Shortly after the article, the and an editorial on Badzine on the skirt issue, the BWF hired our editorial writer and announced that it intended to do ‘further study before implementing new clothing regulations’.  As nothing further has materialized, perhaps most Badzine readers are hopeful that the issue has simply been swept under the rug.


Do you agree with the BKA punishment of Korean coaches and players? (Aug 2012)
Badzine readers’ choice: Disagree. Neither the players nor the coaches should be punished further.
BKA decision:  Both players and coaches received additional, reduced suspensions

This was opened immediately following the announcement of a two-year ban by their national association of the four players ejected from the London Olympics for attempting to throw matches.  Badzine readers voted that the Olympic disqualification and shame were enough but the BKA still suspended the players, though reduced the period to one year.  The suspension was lifted after five months, after which Jung Kyung Eun and Kim Ha Na, the two who had not already retired, promptly won the German and Swiss Open titles.

What hosts should be awarded the next round of Superseries events? (Oct-Nov 2012)
Badzine readers’ choices: INA, ENG, DEN, CHN, MAS (Premier); AUS, SIN, JPN, KOR, FRA, TPE, THA
BWF Council decision: INA, ENG, DEN, CHN, MAS (Premier); AUS, SIN, JPN, KOR, FRA, HKG, IND

Badzine readers’ choices matched the BWF Council choices precisely on the Superseries Premier hosts.  If we count votes for Singapore and Australia as Premier hosts along with their votes as regular Superseries events, they were voters’ top two choices for the remaining seven.

However, Badzine readers also seemed in favour of some additional expansion, voting to promote the tournaments in Thailand and Chinese Taipei to Superseries status but the BWF Council preferred the bids from existing Superseries hosts India and Hong Kong.

What is your opinion of the suspension of Kim Ki Jung and Lee Yong Dae? (Jan-Apr 2014)
Badzine readers’ choice:  Suspension for not updating whereabouts is too harsh. They should be given a warning or a fine only.

It is difficult to assess whether the authorities and Badzine readers agreed on this issue.  In a way, what came to pass was what readers wished, since the players’ offenses were annulled later by the BWF and the BKA was fined.  In another way, the opinion of a different 20% of voters was realized as well, since the players were forced to sit out all competition for three solid months.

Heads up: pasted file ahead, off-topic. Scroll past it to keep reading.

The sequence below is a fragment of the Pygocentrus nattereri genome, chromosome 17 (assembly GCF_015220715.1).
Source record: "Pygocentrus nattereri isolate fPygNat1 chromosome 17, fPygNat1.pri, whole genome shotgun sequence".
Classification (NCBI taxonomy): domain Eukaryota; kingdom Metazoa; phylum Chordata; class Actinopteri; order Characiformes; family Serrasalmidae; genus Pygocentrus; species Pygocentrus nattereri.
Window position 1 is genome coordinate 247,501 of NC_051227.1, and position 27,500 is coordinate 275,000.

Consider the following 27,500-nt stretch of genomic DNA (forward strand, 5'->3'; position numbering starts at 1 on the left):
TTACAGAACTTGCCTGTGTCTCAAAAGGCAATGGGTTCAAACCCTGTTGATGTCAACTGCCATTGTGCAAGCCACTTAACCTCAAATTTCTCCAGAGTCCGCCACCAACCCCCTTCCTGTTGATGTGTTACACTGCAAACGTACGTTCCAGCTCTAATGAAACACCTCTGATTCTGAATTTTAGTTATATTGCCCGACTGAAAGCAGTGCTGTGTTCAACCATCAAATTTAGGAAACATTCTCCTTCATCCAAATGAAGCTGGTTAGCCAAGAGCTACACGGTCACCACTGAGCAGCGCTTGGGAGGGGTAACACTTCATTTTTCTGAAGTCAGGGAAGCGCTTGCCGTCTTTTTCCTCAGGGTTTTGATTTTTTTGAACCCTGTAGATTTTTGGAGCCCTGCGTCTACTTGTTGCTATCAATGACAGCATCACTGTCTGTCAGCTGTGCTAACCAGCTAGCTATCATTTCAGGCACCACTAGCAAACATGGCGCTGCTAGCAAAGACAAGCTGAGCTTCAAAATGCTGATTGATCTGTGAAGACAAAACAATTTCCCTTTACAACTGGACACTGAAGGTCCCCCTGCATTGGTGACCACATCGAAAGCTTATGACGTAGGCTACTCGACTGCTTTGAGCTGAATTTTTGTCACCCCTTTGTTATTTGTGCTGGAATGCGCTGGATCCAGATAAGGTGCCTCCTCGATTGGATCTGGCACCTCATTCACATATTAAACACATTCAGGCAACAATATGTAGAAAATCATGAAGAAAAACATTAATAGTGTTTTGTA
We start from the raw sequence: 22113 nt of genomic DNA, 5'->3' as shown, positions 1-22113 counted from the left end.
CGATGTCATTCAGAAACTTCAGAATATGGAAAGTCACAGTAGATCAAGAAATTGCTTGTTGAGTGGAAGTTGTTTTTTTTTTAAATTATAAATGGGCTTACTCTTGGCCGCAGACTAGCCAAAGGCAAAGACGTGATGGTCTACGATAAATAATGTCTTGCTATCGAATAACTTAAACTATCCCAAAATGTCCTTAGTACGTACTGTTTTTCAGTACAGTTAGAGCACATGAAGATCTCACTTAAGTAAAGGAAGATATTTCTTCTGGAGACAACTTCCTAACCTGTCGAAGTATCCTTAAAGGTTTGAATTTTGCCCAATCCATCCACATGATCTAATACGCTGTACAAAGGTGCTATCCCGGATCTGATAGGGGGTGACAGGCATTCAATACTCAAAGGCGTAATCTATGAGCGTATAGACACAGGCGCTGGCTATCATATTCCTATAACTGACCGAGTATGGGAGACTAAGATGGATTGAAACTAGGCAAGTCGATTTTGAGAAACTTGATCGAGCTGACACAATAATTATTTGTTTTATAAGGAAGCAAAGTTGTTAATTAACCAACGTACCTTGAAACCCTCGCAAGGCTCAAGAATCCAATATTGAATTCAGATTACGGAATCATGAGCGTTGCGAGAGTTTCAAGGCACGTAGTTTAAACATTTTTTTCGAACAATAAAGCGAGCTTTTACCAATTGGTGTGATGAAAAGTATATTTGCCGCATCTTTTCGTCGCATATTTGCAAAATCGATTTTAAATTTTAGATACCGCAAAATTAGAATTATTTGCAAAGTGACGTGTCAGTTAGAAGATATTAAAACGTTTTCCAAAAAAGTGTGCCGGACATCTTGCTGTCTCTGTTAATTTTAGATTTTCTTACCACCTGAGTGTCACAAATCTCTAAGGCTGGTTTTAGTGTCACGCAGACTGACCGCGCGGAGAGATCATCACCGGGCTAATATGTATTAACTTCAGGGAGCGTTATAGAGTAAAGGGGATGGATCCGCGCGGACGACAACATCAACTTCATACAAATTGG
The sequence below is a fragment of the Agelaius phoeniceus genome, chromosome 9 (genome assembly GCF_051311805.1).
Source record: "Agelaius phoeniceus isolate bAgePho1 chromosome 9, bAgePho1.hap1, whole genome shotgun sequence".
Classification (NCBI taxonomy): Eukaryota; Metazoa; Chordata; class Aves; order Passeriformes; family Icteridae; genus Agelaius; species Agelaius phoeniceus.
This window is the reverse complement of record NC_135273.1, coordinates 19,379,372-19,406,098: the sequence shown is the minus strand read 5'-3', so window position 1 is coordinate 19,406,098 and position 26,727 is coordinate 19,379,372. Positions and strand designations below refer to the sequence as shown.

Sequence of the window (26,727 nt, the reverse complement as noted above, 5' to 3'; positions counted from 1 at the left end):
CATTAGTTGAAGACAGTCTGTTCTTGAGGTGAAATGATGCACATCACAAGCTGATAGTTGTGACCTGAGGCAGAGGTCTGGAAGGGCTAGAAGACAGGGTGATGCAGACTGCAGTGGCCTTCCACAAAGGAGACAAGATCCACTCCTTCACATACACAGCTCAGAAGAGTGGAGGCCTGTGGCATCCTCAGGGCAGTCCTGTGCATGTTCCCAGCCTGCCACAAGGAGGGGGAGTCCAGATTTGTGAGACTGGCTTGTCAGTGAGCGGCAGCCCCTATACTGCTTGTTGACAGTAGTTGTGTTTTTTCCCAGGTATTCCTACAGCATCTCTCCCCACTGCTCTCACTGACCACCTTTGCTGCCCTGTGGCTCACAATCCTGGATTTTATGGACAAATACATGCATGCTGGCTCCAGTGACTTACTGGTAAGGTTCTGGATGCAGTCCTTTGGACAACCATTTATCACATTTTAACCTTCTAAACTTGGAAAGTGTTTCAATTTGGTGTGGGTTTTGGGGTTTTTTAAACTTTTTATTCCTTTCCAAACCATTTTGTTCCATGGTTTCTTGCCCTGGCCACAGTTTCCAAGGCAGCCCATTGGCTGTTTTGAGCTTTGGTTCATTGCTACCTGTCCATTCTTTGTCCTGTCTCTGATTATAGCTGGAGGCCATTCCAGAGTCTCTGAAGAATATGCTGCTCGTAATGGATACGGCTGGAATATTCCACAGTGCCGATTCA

As the finished before the additional evidence was presented to the BWF, it may be that the votes of Badzine readers were for lighter punishment for players guilty of whereabouts violations, rather than votes of belief in Kim and Lee’s lack of culpability in this case.

Should Lin Dan be given another wild card, to compete at the 2014 BWF World Championships in Copenhagen? (Mar-Apr 2014)
Badzine readers’ choice: Yes
BWF decision: No

The vote on Badzine was very close – with only 52% in favour of another wild card.  This time, the BWF decision came down the other way.

Who would you send for China to the 2014 World Championship men’s singles competition? (May 2014)
Badzine readers’ choice: Chen Long, Lin Dan
China Badminton Association decision: Chen Long, Du Pengyu, Wang Zhengming (and Tian Houwei)

It seems Badzine readers’ desire to see Lin Dan in action at the Worlds again was enough to sacrifice a third spot for China.  The Chinese authorities did not see it that way.

In fact, the World Championship qualification rules actually have a flexible quota provision that allowed a fourth Chinese player, Tian Houwei, to be sent to Copenhagen from the reserve list, even though they only had three ranked within the top 8.  In hindsight then, even if it had been possible to reject the invitations of six other Chinese players and still be given one for Lin Dan, this would have meant a Chinese contingent of two instead of four.

What scoring system would be the best for badminton? (May-Jun 2014)
Badzine readers’ choice:  Current system
BWF decision:  Test a fourth new idea that was not proposed at the AGM

This is one of the most decisive polls we have had on Badzine.  Even with three other options presented, readers voted overwhelmingly for the current system.  On one hand, we could say that the BWF read the writing on the wall by scrapping the three new proposals it had made at the Annual General Meeting in May.  However, they pivoted to a fourth option, five games to 11 points with no extra points, and announced both a and a period of trial tournaments.

So those are your choices in retrospect.  If not so many of our collective predictions came true, that’s probably a good thing as it means that our sport keeps surprising us.  As for the decision-makers, we can only hope that they continue to take into account the views of fans.  Hopefully, our polls will keep getting more response as this is the surest way of producing meaningful results that those in power will have to take seriously.